Sport triggers emotions and raptures, in particular, elite sport and significant sports events. Flyvbjerg (2014) identified four sublimes behind the bidding process for mega-events. These explain stakeholders' involvements and raptures, such as engineers, politicians, entrepreneurs, and architects, as a promising alternative. I suggest a fifth sublime, the “interest group sublime”, the rapture that advocates of sporting practices get from constructing a building or arena which is much bigger than they had envisaged. This rapture was very apparent in the Oslo case (Tangen, 2021). Janis (1982) argued that group-euphoria tends to develop in temporary organizations in the form of buoyant optimism, a leader with great promise of hope, and a shared belief that the group could make “the future unlimited.” There are indications that euphoria has developed in the groupthink of intermediary and temporary groups applying for mega-events such as World Cups and bidding for Olympic Games, reducing the ability to make rational decisions. Solberg et al. (2018) and Jensen (2020) suggest that euphoria drove the decisions in the initial phase of applying for the UCI Road World Championships in Bergen 2017 and Oslo 2022, resulting in “irrational decision-making” (Heldal and Solberg, 2019). However, more research is needed to confirm these interesting theoretical concepts. Here, it is essential to emphasize how interests and raptures force local communities and local politicians to vote for events that threaten several UN's sustainability goals (#6 “Clean Water and Sanitation,” #8 “Decent Work and Economic Growth,” #12 “Responsible Consumption and Production,” #13 “Climate Action,” #14 “Life Below Water,” #15 “Life on Land,” #16 “Peace, Justice and Strong Institutions”). These threats also appear in other circumstances.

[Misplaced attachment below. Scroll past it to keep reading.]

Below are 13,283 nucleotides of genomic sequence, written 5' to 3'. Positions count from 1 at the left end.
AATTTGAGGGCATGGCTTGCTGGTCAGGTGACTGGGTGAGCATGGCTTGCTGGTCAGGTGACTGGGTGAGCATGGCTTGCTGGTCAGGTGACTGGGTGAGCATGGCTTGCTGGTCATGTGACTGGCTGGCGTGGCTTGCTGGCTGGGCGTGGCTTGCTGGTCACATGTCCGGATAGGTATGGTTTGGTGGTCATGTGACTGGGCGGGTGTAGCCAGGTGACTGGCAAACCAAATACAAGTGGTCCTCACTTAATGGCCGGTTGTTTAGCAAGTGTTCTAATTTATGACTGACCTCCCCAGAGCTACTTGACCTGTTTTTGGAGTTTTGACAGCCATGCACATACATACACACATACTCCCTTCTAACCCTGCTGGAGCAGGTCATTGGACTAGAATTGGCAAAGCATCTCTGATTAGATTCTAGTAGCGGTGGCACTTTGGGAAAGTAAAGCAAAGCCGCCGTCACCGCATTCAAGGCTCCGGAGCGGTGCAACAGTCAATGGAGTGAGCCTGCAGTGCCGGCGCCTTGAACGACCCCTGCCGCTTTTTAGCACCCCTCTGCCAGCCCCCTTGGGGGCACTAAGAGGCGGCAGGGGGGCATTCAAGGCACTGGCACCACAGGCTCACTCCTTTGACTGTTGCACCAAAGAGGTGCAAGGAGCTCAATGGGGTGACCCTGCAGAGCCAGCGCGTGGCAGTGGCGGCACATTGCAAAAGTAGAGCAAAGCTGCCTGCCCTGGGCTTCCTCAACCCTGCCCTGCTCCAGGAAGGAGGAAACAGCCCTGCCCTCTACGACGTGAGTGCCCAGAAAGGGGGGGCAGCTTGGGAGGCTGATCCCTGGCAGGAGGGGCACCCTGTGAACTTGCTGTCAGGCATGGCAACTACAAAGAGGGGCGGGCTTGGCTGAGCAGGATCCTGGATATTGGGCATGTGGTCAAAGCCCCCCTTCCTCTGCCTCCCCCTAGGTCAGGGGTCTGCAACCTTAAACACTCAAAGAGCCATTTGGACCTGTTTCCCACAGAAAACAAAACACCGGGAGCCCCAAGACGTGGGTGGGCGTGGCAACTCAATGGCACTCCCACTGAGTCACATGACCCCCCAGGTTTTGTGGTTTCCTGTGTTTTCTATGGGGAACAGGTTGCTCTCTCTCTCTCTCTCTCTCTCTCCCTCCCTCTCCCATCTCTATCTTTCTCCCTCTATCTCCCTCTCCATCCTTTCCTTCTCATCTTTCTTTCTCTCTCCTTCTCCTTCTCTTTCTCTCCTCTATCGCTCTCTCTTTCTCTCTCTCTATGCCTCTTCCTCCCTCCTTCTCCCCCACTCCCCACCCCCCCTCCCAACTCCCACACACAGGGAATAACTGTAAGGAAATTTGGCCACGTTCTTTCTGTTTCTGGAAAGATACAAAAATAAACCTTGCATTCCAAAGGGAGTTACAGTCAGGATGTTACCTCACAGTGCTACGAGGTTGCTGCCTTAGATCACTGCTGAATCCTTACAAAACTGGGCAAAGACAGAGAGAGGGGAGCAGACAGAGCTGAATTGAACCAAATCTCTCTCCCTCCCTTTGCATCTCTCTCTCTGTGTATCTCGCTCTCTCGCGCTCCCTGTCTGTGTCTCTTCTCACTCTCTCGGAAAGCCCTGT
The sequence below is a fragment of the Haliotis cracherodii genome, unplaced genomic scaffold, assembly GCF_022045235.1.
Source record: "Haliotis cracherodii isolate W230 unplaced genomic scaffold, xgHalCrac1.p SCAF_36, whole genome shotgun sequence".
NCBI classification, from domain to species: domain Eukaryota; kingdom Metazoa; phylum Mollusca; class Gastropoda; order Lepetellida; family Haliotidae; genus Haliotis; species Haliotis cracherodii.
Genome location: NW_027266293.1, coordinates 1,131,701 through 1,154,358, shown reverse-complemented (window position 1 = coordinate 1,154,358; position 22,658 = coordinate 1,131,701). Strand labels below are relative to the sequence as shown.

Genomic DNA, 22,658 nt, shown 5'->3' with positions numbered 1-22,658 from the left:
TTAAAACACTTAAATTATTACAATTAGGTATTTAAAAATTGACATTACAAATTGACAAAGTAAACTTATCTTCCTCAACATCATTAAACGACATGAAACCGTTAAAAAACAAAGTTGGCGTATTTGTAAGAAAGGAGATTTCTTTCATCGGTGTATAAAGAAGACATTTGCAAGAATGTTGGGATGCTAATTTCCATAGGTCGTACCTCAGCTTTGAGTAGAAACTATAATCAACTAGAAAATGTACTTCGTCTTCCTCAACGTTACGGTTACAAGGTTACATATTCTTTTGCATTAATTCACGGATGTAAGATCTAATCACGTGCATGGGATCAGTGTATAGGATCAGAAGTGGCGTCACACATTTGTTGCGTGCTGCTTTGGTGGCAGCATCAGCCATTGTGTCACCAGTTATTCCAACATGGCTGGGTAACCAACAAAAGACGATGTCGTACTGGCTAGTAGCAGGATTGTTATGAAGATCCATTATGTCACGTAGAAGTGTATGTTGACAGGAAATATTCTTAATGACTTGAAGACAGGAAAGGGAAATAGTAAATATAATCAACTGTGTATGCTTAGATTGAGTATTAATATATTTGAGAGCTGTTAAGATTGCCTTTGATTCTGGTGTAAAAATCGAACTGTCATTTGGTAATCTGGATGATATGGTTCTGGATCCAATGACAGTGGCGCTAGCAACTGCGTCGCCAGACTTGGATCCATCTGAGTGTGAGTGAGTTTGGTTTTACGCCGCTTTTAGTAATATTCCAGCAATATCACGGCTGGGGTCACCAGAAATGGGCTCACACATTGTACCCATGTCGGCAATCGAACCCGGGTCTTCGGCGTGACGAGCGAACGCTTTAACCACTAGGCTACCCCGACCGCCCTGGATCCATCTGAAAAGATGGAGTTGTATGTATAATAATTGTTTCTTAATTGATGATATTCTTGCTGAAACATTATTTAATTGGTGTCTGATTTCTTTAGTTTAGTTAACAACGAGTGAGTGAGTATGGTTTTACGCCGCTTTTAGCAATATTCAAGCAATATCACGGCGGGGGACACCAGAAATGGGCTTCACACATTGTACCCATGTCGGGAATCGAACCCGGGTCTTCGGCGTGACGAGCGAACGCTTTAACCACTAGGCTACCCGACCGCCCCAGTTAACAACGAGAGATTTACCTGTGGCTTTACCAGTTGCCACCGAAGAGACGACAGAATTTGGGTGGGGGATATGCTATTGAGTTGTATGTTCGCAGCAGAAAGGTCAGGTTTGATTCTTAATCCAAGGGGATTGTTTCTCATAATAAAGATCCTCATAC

The professionalization and commercialization of modern sports imply a tremendous amount of money and wealth. This vast wealth is, for some inside the sport system, an opportunity for easy money. Critical journalism and scientific studies have exposed cheating, bribery, corruption, match-fixing, and doping in sports (Pielke, 2016). Athletes, coaches, team doctors, and sports executives have cheated and taken money to manipulate competitions. Such behavior threatens the core of the sport. Cobus de Swardt, Managing Director of Transparency International, puts it this way: there exist “… a culture of impunity at the top of sporting organizations that gives free rein to bribery and obscures financial black holes.” (de Swardt, 2016; p. xiii). When victories are purchased or manipulated, the reason for competition becomes futile. Accusations about corruption have also been raised against bidders for mega-events. They have paid decision-makers in the international sports federations to vote for their bids. Pielke (2016). considers sport faces a war against cheating and corruption. World Economic Forum warns that “Corruption has the potential to undermine the successful implementation of all 17 [SDG] goals4.” Without removing the flows of money in sports, these incidences will not disappear, and sustainability will be challenging to reach.